This poem, written on the conflict in Syria, is one example of giving meaning to how communities and families are trying to come to terms with the devastating consequences of war, and rebuild their lives and a brighter future.

 

To build a Syrian house

 

“Aleppo only smells of death and oranges now”

 

One of over 70 million displaced human beings in the world.

 

Before the cleansing

it was rain that lifted the essence of Syria,

rape seed was not a covered man hauling God

the flower-seller yielded lobes of Jasmine not sliced ears and Kalashnikovs.

 

Before the cleansing

I remember washing your back in the bath,

your toe pressed into the faucet, we were blood in water

for three nights we lit spirits and tried to make a baby as muezzins wept.

 

To build a Syrian house you need sage for the bodies we leave in the street,

you need to leave shoes on shallow graves and poison for skinny foxes.

To shut the door of a Syrian house you must say your goodbyes

say them quietly and always do so in dark wearing dark clothes.

 

Before the cleansing

we sighed like blades through overgrown grass,

we danced like Russian newspaper pages in God’s last street

and I loved you forever as you went mad saying all is lost and yet…

 

I found us.

 

by Antony Owen

 

Making peace by believing in peace

The voices of women writing about war are often the ones that are side-lined and silenced. Women are disproportionately impacted by conflict, yet remain underrepresented in peace negotiations, despite being important stakeholders. Similarly, women war poets have often been marginalised on the grounds that they are secondary witnesses to conflict, appropriating someone else’s voice. Most people are familiar with the soldier-poets of the Great War: Owen, Brooke, Sassoon, Edward Thomas but fewer know the poetry of Alberta Vickridge, Winifred Mary Letts, May Herschel-Clarke and Eleanor Farjeon. By celebrating these voices, the focus is shifted to the experiences and the people who often feel the most severe effects of conflict and violence, but through whom lasting peace can be built.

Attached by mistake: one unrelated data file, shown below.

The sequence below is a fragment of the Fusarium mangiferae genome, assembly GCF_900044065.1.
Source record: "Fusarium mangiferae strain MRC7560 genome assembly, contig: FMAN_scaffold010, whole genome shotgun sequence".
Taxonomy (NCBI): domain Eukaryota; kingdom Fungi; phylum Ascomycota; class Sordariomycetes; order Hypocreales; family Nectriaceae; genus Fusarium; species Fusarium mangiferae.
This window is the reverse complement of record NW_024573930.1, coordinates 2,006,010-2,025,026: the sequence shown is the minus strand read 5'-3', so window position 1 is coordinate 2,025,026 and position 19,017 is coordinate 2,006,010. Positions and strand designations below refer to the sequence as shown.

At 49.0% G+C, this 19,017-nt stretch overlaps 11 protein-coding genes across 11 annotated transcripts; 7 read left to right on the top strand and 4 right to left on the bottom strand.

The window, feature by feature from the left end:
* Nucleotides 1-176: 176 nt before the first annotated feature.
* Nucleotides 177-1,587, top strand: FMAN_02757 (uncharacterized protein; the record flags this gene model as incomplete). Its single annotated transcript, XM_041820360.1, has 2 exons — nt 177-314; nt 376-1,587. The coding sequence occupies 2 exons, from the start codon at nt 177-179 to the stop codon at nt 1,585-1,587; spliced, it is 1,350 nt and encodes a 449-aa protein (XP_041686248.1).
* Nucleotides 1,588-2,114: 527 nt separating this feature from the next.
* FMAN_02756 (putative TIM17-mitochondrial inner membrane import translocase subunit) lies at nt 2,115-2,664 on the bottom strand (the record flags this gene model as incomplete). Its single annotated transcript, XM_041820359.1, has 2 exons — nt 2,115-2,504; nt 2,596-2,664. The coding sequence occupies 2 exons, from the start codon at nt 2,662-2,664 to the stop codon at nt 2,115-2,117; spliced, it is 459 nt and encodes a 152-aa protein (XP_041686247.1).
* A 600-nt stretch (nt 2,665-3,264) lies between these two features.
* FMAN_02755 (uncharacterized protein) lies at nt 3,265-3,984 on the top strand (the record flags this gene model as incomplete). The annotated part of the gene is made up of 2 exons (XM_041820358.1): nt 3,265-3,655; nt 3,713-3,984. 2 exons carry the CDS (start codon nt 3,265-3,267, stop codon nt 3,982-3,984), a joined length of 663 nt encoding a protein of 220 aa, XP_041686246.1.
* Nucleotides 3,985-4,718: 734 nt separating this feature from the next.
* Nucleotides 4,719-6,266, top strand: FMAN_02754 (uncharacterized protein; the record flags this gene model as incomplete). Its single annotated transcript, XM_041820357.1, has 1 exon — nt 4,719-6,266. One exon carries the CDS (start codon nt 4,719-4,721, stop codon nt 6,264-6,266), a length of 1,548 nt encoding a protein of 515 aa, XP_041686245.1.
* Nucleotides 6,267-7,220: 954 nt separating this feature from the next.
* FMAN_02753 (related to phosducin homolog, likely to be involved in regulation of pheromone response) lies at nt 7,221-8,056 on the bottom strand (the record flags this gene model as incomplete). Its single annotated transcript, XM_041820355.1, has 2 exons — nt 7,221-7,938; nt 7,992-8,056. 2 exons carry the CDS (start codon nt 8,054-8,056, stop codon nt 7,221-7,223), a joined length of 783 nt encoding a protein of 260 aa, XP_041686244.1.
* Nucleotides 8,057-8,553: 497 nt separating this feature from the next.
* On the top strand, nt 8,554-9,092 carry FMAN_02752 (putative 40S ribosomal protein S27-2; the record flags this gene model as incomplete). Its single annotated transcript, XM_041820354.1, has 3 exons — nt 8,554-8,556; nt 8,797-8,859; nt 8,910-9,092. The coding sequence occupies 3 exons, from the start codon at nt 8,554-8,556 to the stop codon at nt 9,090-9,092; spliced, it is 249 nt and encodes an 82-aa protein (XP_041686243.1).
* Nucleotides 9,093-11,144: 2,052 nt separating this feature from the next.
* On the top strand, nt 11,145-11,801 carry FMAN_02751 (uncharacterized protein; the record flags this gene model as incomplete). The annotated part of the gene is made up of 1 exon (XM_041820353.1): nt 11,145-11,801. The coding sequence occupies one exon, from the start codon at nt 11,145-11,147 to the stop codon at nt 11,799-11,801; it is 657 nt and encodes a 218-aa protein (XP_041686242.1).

C.S. Lewis claimed fairy tales are ‘spiritual explorations revealing human life as seen, or felt, or divined, from the inside’. This is true of poetry too. Nowhere is the potential of poetry to provide hope, emotional sustenance and social comfort more evident than in the landays that Afghan women recite or sing, to the beat of a hand drum, at gatherings of often illiterate women. Poetry is revered in Afghanistan but women create these couplets of 22 syllables in secret (as women singers are judged to be prostitutes) but share them via radio, Facebook and text, building peace through poetry. Often bawdy or rebellious, landays must take on one of five subjects: meena, love; jang, war; watan, homeland; biltoon, separation; and, finally, gham, which means despair or grief. Eliza Griswold has collated many wonderful examples here: http://www.bbc.com/culture/story/20161116-the-22-syllables-that-can-get-you-killed

The following poems were developed by our poets, as examples of jang (war) and watan (homeland) Landays. They were inspired by reflections on how ordinary moments of peace in places like Afghanistan can be extraordinary, and how sport can be a powerful and efficient mechanism for peace and reconciliation. Spoken as women’s voices, these landays speak to the experience of war and of hopes for a peaceful future for Afghanistan and for the world.

In order to make peace, one must first be able to imagine peace, and the following examples show how imagining and believing in peace in a place that has been gravely affected by conflict, can help to see it as a reality.

Nowhere is the potential of poetry to provide hope, emotional sustenance and social comfort more evident than in the landays that Afghan women recite or sing to the beat of a hand drum. Poetry is revered in Afghanistan but women create these couplets of 22 syllables in secret and share them via radio, Facebook and text, building peace through poetry.

 

Three Landays for an ordinary Afghani sunrise

 

“The planet does not need more successful people. The planet needs more peacemakers, healers, restorers, storytellers, and lovers of all kinds” -Dalai Lama

 

Child, you shall see my face uncovered

Like sun through sky and dandelions through black asphalt.

 

Husband, you shall feel my heart on yours

Pulsing with heatwaves we will kiss watchful eyes of sky.

 

After the prying mountains and sky

Peace comes in the returning birds to returning rain.

 

by Antony Owen

 

A stadium for stability, a podium for peace

 

We will build a stadium here for peace,

open to the air, the whole world on its feet, cheering.

 

Soon peace will stand on this podium,

accept the medal, the flowers, sing her own anthem.

 

by Isabel Palmer

 

Ordinary moments of peace in places can indeed be extraordinary, and we invite anyone who has been inspired by this article to write their own poems in the comments below.